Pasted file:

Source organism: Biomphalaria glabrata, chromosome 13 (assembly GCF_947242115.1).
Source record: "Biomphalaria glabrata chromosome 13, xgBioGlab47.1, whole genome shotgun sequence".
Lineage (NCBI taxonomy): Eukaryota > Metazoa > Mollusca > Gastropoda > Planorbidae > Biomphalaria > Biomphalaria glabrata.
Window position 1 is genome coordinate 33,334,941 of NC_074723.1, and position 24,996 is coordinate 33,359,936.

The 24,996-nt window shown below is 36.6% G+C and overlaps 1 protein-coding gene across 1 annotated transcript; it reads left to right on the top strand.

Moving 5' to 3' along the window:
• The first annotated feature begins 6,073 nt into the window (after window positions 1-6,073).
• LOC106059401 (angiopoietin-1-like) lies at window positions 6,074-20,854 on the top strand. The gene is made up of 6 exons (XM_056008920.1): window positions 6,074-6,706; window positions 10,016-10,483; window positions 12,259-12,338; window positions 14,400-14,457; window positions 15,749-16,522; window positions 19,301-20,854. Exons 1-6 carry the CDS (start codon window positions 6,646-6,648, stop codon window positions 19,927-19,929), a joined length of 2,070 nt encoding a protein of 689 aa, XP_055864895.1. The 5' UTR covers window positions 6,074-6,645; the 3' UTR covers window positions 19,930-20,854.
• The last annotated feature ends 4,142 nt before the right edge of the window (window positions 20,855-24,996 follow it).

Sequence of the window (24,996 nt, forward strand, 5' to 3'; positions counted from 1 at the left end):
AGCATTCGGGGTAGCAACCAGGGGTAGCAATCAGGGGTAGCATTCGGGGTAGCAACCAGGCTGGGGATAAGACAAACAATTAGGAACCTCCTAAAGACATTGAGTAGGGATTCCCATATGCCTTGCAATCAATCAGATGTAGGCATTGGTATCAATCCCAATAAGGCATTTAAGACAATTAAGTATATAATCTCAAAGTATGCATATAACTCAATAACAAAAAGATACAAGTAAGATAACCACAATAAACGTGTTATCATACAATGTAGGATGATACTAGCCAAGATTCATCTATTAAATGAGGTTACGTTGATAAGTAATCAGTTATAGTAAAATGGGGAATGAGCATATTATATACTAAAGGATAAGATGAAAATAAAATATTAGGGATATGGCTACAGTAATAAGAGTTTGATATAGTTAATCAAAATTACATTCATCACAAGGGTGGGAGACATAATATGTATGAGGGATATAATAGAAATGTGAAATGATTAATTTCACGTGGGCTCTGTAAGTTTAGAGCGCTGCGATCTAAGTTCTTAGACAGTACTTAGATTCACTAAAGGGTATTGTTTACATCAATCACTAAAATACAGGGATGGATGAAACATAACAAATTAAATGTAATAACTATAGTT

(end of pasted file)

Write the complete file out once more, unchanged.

Source organism: Biomphalaria glabrata, chromosome 13 (assembly GCF_947242115.1).
Source record: "Biomphalaria glabrata chromosome 13, xgBioGlab47.1, whole genome shotgun sequence".
Lineage (NCBI taxonomy): Eukaryota > Metazoa > Mollusca > Gastropoda > Planorbidae > Biomphalaria > Biomphalaria glabrata.
Window position 1 is genome coordinate 33,334,941 of NC_074723.1, and position 24,996 is coordinate 33,359,936.

The 24,996-nt window shown below is 36.6% G+C and overlaps 1 protein-coding gene across 1 annotated transcript; it reads left to right on the top strand.

Moving 5' to 3' along the window:
• The first annotated feature begins 6,073 nt into the window (after window positions 1-6,073).
• LOC106059401 (angiopoietin-1-like) lies at window positions 6,074-20,854 on the top strand. The gene is made up of 6 exons (XM_056008920.1): window positions 6,074-6,706; window positions 10,016-10,483; window positions 12,259-12,338; window positions 14,400-14,457; window positions 15,749-16,522; window positions 19,301-20,854. Exons 1-6 carry the CDS (start codon window positions 6,646-6,648, stop codon window positions 19,927-19,929), a joined length of 2,070 nt encoding a protein of 689 aa, XP_055864895.1. The 5' UTR covers window positions 6,074-6,645; the 3' UTR covers window positions 19,930-20,854.
• The last annotated feature ends 4,142 nt before the right edge of the window (window positions 20,855-24,996 follow it).

Sequence of the window (24,996 nt, forward strand, 5' to 3'; positions counted from 1 at the left end):
AGCATTCGGGGTAGCAACCAGGGGTAGCAATCAGGGGTAGCATTCGGGGTAGCAACCAGGCTGGGGATAAGACAAACAATTAGGAACCTCCTAAAGACATTGAGTAGGGATTCCCATATGCCTTGCAATCAATCAGATGTAGGCATTGGTATCAATCCCAATAAGGCATTTAAGACAATTAAGTATATAATCTCAAAGTATGCATATAACTCAATAACAAAAAGATACAAGTAAGATAACCACAATAAACGTGTTATCATACAATGTAGGATGATACTAGCCAAGATTCATCTATTAAATGAGGTTACGTTGATAAGTAATCAGTTATAGTAAAATGGGGAATGAGCATATTATATACTAAAGGATAAGATGAAAATAAAATATTAGGGATATGGCTACAGTAATAAGAGTTTGATATAGTTAATCAAAATTACATTCATCACAAGGGTGGGAGACATAATATGTATGAGGGATATAATAGAAATGTGAAATGATTAATTTCACGTGGGCTCTGTAAGTTTAGAGCGCTGCGATCTAAGTTCTTAGACAGTACTTAGATTCACTAAAGGGTATTGTTTACATCAATCACTAAAATACAGGGATGGATGAAACATAACAAATTAAATGTAATAACTATAGTT